I stood in line at the counter and waited my turn. I was thinking I might order something, to seem more gung -ho, except that McDonald’s’ food makes me vomit, which probably wouldn’t set the right tone. I stepped up to the counter, and a very bored-looking teenage boy, gave me a bored smile. “May I take your order?”

“I’d like a job, please.”

“You want fries with that?” he said before his brain caught up to his mouth. He looked me up and down, a little more down than up. Slowly, like the flow of a glacier, he reached under the counter and rose back up to thump an application on the counter without ever changing expression. I held up my already completed one. He sighed—I got the feeling his was a life measured in sighs—and called over his shoulder, “Nadine!” Then he twisted around so he could see the woman standing behind me. “Welcome to McDonald’s. May I take your order?”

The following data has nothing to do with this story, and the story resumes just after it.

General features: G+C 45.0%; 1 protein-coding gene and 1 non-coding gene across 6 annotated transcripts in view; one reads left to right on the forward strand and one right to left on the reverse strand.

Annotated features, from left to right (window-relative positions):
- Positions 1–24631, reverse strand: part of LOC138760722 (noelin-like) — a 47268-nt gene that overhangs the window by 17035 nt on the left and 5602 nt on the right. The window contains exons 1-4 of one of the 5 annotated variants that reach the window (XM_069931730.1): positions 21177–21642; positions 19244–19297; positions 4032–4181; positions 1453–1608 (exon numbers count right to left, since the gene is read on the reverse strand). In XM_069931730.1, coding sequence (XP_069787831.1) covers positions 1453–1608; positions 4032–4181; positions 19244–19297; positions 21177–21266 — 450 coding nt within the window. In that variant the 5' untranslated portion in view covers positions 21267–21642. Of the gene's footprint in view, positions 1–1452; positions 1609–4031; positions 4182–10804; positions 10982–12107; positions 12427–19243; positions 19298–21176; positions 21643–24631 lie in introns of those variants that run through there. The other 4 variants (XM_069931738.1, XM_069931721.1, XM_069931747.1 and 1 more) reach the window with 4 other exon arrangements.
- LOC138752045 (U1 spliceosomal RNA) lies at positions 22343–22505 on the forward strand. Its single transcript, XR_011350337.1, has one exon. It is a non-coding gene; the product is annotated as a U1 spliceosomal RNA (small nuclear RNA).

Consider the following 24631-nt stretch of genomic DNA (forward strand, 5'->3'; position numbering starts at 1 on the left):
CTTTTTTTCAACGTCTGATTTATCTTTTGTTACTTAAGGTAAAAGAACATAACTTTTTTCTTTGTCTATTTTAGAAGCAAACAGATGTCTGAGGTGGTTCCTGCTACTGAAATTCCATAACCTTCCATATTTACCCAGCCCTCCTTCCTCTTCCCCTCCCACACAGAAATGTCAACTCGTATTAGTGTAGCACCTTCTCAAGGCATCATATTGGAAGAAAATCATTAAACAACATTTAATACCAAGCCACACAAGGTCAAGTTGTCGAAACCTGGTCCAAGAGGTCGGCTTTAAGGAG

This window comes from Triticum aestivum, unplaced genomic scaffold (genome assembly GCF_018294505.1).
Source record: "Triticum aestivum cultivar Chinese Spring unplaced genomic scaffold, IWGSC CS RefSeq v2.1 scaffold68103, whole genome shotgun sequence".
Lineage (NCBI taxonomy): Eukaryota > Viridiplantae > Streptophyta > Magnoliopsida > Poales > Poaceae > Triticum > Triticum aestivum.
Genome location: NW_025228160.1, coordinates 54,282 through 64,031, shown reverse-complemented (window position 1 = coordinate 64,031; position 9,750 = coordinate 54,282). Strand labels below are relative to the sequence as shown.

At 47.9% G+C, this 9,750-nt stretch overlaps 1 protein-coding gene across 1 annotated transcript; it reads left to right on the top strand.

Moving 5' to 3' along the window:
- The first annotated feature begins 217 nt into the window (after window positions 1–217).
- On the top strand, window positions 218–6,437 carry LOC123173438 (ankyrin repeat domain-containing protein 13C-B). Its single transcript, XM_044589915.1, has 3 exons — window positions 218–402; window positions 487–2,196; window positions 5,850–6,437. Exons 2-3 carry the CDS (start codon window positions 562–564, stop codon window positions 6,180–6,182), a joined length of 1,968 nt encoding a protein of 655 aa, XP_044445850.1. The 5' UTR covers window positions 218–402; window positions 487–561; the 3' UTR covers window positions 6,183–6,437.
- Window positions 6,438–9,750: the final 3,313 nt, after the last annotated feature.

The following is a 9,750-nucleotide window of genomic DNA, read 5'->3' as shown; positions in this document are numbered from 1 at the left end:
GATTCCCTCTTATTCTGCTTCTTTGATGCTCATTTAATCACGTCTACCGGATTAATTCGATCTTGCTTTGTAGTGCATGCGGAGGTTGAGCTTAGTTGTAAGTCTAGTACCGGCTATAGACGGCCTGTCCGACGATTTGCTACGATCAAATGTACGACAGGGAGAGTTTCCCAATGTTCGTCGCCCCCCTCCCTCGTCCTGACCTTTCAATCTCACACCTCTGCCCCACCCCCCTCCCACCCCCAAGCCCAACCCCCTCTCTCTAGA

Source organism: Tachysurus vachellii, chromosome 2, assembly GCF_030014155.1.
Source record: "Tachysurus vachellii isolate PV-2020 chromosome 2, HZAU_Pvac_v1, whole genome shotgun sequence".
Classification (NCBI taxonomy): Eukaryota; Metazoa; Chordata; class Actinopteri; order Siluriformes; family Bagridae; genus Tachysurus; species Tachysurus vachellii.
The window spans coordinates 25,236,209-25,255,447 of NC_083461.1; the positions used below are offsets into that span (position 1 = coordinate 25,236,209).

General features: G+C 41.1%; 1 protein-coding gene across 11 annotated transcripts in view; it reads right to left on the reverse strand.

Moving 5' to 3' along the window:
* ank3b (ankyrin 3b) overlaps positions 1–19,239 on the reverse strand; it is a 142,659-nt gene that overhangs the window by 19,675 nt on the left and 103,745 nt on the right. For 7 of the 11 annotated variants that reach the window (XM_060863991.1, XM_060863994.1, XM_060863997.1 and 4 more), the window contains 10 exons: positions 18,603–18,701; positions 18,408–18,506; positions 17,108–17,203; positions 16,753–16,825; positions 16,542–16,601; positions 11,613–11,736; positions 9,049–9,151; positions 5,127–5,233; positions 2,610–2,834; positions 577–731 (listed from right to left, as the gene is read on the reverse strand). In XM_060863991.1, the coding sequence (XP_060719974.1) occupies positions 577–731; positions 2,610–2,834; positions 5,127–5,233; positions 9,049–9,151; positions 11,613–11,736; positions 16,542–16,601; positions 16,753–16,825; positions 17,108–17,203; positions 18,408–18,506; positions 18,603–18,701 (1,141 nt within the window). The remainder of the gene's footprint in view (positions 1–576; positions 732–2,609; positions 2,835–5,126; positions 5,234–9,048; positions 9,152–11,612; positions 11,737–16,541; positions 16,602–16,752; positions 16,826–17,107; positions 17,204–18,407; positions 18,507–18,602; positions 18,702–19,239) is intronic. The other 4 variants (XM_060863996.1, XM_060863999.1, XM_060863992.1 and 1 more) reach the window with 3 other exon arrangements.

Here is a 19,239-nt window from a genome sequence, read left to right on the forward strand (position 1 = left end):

I stepped to the side and waited. Nadine appeared, eventually. She was completely the opposite of the boy—he was fat, she was thin; he dawdled, she executed every movement with frantic haste; his face was devoid of expression, hers shifted from worry to annoyance in regular cycles. She caught the boy’s eye, and he pointed at me. I felt like I was in a lineup. She motioned me over to a table and snatched the application from my hand.

“So tell me about your prior work experience.” She didn’t bother to look up from the page.

“I have none. I mean, I’ve babysat and everything, and I can cook. I fry hamburgers all the time.”